Describe the three beliefs of Manifest Destiny.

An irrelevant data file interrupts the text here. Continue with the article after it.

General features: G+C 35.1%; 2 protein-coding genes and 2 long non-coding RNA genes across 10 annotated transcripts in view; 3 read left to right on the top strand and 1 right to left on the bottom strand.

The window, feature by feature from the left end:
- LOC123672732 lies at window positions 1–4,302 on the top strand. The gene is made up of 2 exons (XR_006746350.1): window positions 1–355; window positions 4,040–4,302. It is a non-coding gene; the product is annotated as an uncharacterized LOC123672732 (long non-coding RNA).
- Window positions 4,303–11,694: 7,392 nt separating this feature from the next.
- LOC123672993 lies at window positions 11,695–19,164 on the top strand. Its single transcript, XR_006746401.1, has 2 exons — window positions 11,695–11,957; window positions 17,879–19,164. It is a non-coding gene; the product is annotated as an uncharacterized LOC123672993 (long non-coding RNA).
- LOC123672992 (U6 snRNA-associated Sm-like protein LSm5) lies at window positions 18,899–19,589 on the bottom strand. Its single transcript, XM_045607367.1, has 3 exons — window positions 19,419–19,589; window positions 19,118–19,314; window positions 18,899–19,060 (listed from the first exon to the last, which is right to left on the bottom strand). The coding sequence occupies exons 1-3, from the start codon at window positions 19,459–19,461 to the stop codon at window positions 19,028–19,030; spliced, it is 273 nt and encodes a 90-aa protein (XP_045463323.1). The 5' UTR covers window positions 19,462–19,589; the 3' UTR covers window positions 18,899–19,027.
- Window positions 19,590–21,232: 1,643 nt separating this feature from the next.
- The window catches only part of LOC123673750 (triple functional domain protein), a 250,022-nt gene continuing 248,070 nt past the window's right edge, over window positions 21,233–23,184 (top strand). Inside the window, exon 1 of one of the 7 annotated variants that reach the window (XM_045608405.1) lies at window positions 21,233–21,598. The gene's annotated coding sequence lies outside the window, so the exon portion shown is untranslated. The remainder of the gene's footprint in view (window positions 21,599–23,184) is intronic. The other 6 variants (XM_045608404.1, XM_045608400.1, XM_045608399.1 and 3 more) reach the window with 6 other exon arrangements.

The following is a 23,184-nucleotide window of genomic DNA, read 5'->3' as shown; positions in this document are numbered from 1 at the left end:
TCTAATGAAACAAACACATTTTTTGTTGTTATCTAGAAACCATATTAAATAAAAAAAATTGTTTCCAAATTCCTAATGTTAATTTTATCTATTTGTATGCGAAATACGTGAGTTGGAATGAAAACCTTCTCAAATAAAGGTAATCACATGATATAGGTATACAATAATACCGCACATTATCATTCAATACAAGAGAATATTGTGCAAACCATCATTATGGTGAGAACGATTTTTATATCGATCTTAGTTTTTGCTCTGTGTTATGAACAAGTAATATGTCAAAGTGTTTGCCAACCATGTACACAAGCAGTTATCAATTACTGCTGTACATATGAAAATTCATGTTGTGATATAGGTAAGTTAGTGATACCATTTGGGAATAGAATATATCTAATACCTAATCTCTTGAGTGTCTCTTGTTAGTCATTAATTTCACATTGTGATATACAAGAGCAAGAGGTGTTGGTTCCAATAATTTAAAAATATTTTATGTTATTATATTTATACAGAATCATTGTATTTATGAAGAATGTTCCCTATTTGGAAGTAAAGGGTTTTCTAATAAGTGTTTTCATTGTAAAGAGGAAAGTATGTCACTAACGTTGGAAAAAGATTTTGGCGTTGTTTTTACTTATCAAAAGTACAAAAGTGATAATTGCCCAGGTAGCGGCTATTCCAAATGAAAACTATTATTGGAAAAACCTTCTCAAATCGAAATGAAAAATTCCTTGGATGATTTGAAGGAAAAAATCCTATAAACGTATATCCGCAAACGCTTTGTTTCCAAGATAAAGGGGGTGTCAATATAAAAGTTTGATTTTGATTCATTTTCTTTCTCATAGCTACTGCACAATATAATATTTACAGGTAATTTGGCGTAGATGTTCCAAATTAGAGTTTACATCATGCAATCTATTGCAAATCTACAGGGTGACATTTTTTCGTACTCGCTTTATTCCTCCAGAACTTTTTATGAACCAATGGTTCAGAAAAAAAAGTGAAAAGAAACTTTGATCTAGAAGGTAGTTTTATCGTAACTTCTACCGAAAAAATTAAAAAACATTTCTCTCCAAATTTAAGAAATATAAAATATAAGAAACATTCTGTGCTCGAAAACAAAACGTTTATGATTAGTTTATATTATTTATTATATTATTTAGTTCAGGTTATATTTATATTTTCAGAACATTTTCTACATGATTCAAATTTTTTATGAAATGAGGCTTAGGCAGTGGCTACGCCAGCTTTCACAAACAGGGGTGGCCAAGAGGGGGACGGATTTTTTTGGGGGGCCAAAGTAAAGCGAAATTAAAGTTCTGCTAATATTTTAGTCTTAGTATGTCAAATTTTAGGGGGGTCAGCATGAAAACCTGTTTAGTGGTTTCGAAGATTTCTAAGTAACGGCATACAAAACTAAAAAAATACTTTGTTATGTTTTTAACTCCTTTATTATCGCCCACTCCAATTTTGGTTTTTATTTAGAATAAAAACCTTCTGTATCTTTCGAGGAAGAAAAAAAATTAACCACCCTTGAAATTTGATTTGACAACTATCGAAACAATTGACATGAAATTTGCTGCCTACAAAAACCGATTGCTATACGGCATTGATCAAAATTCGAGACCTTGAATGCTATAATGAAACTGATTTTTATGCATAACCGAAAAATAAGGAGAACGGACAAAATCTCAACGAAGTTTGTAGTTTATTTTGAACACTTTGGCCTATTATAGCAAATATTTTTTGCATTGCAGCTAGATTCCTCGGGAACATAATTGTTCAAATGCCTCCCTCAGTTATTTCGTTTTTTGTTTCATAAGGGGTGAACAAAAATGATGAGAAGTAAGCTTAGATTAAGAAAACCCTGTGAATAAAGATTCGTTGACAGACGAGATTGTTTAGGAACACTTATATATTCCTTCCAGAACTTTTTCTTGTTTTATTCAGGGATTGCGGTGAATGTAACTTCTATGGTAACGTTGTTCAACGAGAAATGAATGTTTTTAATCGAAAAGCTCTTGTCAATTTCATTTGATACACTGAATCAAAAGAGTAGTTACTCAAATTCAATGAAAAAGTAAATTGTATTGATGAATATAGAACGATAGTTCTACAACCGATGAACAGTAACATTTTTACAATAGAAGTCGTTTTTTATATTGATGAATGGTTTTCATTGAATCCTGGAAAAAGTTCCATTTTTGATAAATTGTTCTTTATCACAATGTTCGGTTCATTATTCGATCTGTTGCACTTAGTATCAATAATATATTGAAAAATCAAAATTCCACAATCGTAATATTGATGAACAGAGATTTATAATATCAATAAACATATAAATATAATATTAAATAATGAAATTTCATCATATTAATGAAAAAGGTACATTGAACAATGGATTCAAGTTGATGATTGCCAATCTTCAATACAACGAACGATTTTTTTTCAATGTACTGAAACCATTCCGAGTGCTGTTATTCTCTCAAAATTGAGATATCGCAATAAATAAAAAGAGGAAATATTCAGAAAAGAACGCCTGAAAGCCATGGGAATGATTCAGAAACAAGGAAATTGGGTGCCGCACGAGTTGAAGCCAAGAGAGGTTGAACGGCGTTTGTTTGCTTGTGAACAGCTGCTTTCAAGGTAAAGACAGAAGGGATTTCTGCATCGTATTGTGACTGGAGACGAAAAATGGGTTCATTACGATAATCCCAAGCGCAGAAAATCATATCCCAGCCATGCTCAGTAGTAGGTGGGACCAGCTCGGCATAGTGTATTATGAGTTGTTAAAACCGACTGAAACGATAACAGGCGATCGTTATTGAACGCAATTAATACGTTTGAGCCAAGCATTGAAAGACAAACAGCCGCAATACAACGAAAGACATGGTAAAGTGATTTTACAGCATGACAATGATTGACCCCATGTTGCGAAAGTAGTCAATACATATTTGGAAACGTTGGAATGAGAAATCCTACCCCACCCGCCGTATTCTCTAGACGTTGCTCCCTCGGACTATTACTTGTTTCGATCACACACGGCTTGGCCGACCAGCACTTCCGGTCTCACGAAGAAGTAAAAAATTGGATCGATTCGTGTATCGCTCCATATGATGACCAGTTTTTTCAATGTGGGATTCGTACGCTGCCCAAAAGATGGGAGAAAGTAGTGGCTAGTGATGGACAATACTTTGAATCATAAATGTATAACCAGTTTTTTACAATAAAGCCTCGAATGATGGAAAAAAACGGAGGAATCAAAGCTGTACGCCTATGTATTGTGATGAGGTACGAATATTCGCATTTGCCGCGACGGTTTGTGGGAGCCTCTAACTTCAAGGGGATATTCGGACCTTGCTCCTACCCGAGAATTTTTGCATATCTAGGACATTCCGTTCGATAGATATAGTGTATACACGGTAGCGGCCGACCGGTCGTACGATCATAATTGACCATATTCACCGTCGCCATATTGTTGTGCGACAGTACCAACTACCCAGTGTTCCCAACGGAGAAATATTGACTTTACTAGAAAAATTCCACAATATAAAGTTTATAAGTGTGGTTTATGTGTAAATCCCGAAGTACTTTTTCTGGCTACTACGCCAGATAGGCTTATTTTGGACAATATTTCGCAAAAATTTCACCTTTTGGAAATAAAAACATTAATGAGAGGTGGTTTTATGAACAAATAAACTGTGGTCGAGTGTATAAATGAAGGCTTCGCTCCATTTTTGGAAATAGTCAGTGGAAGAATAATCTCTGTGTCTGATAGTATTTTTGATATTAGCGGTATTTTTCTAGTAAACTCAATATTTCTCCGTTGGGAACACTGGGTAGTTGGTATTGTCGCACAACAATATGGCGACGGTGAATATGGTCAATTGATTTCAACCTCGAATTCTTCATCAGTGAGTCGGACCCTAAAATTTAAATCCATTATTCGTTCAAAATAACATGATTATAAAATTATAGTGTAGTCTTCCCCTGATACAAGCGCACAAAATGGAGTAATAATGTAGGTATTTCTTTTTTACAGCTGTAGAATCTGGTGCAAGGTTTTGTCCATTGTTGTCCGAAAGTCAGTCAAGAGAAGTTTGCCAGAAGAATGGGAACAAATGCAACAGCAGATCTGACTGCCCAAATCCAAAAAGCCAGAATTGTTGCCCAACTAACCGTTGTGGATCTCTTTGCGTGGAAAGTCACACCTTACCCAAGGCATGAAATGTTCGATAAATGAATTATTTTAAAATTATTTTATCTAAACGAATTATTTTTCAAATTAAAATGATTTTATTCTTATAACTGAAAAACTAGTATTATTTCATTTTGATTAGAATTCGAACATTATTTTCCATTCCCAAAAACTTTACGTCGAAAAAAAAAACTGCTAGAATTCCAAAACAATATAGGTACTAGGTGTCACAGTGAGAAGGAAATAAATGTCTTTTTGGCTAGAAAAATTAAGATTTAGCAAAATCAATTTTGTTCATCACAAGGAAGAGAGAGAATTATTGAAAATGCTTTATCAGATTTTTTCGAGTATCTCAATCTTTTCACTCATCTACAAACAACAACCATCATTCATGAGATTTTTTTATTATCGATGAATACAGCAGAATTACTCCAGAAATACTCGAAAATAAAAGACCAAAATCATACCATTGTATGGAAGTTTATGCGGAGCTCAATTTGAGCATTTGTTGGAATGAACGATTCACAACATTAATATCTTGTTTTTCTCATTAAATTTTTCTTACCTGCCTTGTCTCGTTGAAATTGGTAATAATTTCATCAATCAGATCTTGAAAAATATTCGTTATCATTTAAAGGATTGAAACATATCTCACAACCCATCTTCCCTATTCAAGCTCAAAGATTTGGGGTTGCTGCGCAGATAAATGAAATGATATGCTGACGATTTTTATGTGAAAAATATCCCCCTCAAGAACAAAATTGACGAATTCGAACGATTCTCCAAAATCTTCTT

Learning Goal: I’m working on a history question and need an explanation and answer to help me learn.Part One: Manifest Destiny.1. Summarize the section “I. Introduction” located in the textbook chapter, Manifest Destiny.2. Describe the three beliefs of Manifest Destiny. 3. Provide two examples of American westward expansion before 1845 and explain how they support Manifest Destiny. 4. How did Anglo-American settlement in Mexican Texas influence Texas independence? 5. How did Manifest Destiny affect Mexico? 6. Write a single-source analysis on “John O’Sullivan Declares America’s Manifest Destiny, 1845” located in the Manifest Destiny Reader.7. Write a single-source analysis on the “Manifest Destiny painting, 1872” located in the Manifest Destiny Reader. When analyzing images, you need to describe them. Part Two: The Sectional Crisis. 1. Summarize the section “V. From Sectional Crisis to National Crisis” located in the textbook chapter, The Sectional Crisis. 2. Write a single-source analysis on a primary source of your choice located in The Sectional Crisis Reader.3. Write a single-source analysis on a primary source of your choice located in The Sectional Crisis Reader. The READING PART :Part 1: Manifest DestinyDuring the early nineteenth century, American fur traders had engaged in a lucrative trade with Western Indian tribes. The interactions between the traders and Indians created a “middle ground” in which trade and cultural interaction prospered. By the early 1830s, however, this distinctive multiracial society was in decline. The fur trade declined as over-trapping decimated beaver populations and changing tastes made consumers less eager to purchase furs. By the mid-1840s, the world of fur trappers was gone. Americans began viewing the West as a region that had to be incorporated into an expanding democratic nation. Additional land would help reserve the ideal of a yeoman republic of honest and independent farmers that would now stretch from the Atlantic to the Pacific. Americans embraced westward expansion as both their destiny and a practical necessity given the nation’s growing population. The rights of the indigenous Indian tribes of these regions mattered little to the champions of westward expansion. Even many sympathetic to Indian civilizations believed they were doomed to extinction. The conquest and settlement of the West became an important theme for artists who helped portray the West for those Americans who did not make the trek westward. Many artists memorialized an ideal version of western expansion, helping to forge important American myths about intrepid pioneers taming a frontier wilderness. To stabilize and secure the territories that bordered the United States, Mexico adopted policies that transformed its northern provinces in the West and Texas. Changes were made in how Indians were treated under the old colonial system in California and New Mexico, and Mexico opened Texas to American settlers in the 1820s. But the Americans in Texas became a source of discord for Mexico. Committed to slavery and reluctant to adopt Mexican ways, the Americans fomented an uprising of settlers that created the Republic of Texas. Despite opposition from abolitionists and some Whigs, the United States eventually annexed Texas. Rather than mark the end of expansionist sentiments, the annexation only whetted the appetite of proponents of expansionism. In 1846, the United States declared war on Mexico. The war proved unpopular with some Americans but resulted in an American victory and seizure of northern Mexico, vastly increasing the size of the United States. The Mexican American War (also referred to as The Mexican War) lasted only two years and ended in a resounding victory for the United States. America now controlled most of northern Mexico. Although supporters of Manifest Destiny had seen geographic expansion as a panacea for the nation’s economic and social problems, few could force how the defeat of Mexico and acquisition of new lands would usher in more intense political conflict. The debate over whether to allow slavery in the territories gained from Mexico would strain the two-party system, splitting Whigs and Democrats into Northern and Southern wings. http://www.americanyawp.com/text/12-manifest-desti…http://www.americanyawp.com/reader/manifest-destiny/Part 2: The Sectional CrisisSummary:It is tempting to view the decade of the 1850s with an eye toward the impending firestorm of 1861. However, in the early 1850s, few Americans could have anticipated the Civil War. Moreover, at mid-century, the United States was going through a period of rapid transition. New developments such as railroads, the factory system, and more efficient farm equipment led to significant changes in regional economies and began to give form to an emerging national economy. Migration into the Midwest accelerated. Slavery shaped the lives of all Southerners, though most whites were not plantation owners or slaveholders. In the North, an emerging free-labor ideology gained the support of growing numbers of voters. Meanwhile, the annexation of land in the Southwest and West and the conquest of Indians on the Plains produced wrenching social upheavals for Native Americans in those regions. Thus, despite the country’s great regional diversity in terms of local economies and the predominance of certain cultural groups, the whole nation was forced to confront labor and property ownership problems in a rapidly changing society. In the early 1850s, proslavery forces maintained firm control over all branches of the federal government. This derived largely from the “three-fifths clause” of the Constitution, which gave disproportionate representation to the slave states, where each slave was counted as three-fifths of a person to increase southern representation in Congress. Nevertheless, southern planters felt increasingly defensive as the country expanded westward. They warned against “the abolition excitement,” which would necessarily upset the delicate balance between slave and free states. Gradually, this tension between southern strength and southern fears led to the fraying and then unraveling of the Jacksonian American party system, which had relied on a truce maintained between Whigs and Democrats on the issue of slavery. A new party, the Republicans, fused the democratic idealism and economic self-interest of native-born Northerners in such a powerful way that white Southerners believed that the institution of slavery was in danger of succumbing to the Yankee onslaught. Only a small subset of Americans–adult white men–participated directly in forming new political parties that set the terms for congressional debates over territorial expansion and slavery. Nevertheless, during the 1850s, increasing numbers of ordinary people were drawn into the escalating conflict over the South’s “peculiar institution” as some Northerners mounted concerted challenges, violent as well as peaceful, to the Fugitive Slave Law. The western territory of Kansas became a bloody battleground as abolitionists and proslavery forces fought for control of the new state government. Sites of struggle over the slavery issue also included the streets of Boston, the Supreme Court of the United States, political rallies in Illinois, and a federal arsenal in Harpers Ferry, Virginia. No longer would the opposing sides confine their disagreements to congressional debates over the admission of new states. Nor would words be the only weapons. The country was rushing headlong into nationwide armed conflict.http://www.americanyawp.com/text/13-the-sectional-…http://www.americanyawp.com/reader/the-sectional-c…How The Civil War Got Its StartPrintOn a Sunday night in October 1859, John Brown and nineteen other men (including at least five African Americans) launched a daring attack on the federal arsenal in Harpers Ferry, Virginia. They had received guns and moral support from some of the North’s leading abolitionists. They planned to raid the arsenal and distribute firearms to slaves in the surrounding area, thereby inciting a general rebellion that, they hoped, would engulf the rest of the South. The Virginia militia and a U.S. Marines force, commanded by Lieutenant Colonel Robert E. Lee, captured Brown and his surviving followers, but not before the insurrectionist had killed seven people and injured ten others. Brown was convicted of treason against the United States to raid on the federal arsenal, murder, inciting an insurrection. On December 2, 1859, before being led to the gallows, Brown handed a scrap of paper to one of his guards: “I John Brown am now quite certain that the crimes of this guilty land: will never be purged away: but with Blood.” Brown failed as the instigator of a slave rebellion, but he succeeded as a prophet. The raid on Harpers Ferry cast a shadow over the party conventions held in the summer of 1860. By then, it was apparent that the national party system had all but disintegrated. Southerners in effect seceded from the Democratic Party by walking out of their Charleston Convention rather than supporting Stephen Douglas as a candidate for president. Within a few weeks, representatives of the North and from the South reconvened in separate conventions in Baltimore. Northerners nodded to Douglas, and Southerners chose as their standard-bearer John C. Breckinridge, a proponent of extending slavery into the territories and annexing Cuba. Representing the discredited strategy of compromise was the candidate of the Constitutional Union party, John Bell of Tennessee. In Chicago, the Republicans lined up behind Abraham Lincoln. They agreed on a platform that included measures to boost economic growth, a proposed protective tariff, a transcontinental railroad, internal improvements, and free homesteads for western farmers. Yet Republicans gave little hope to other groups demanding the rights and protections that flowed from American citizenship. Spanish-speaking residents of California, Chinese immigrants, free people of color throughout the North, Indian tribes from North Carolina to the northwestern states, the wives and daughters of men all over the country–these groups were not included in the Republican’ grand design for a country based on the principles of free labor. Abraham Lincoln was elected president in 1860, although he received support from only 40 percent of the men who cast ballots. Lincoln won the electoral college, and he also received a plurality of the popular vote. However, ten states in the South had refused to list him on the ballot; he received almost no votes in that region of the country. Stephen Douglas won almost 30 percent of the popular vote; together, Douglas and Breckenridge outpolled Lincoln (2.2 million votes to 1.85 million). Nevertheless, the new president had swept New England, New York, Pennsylvania, and the upper Midwest. The regional interests of North and South took precedence over national political parties. By the end of 1860, South Carolina had seceded from the Union, and the nation headed toward war. List of Topics and Sub-Modules for How The Civil War Got Its Start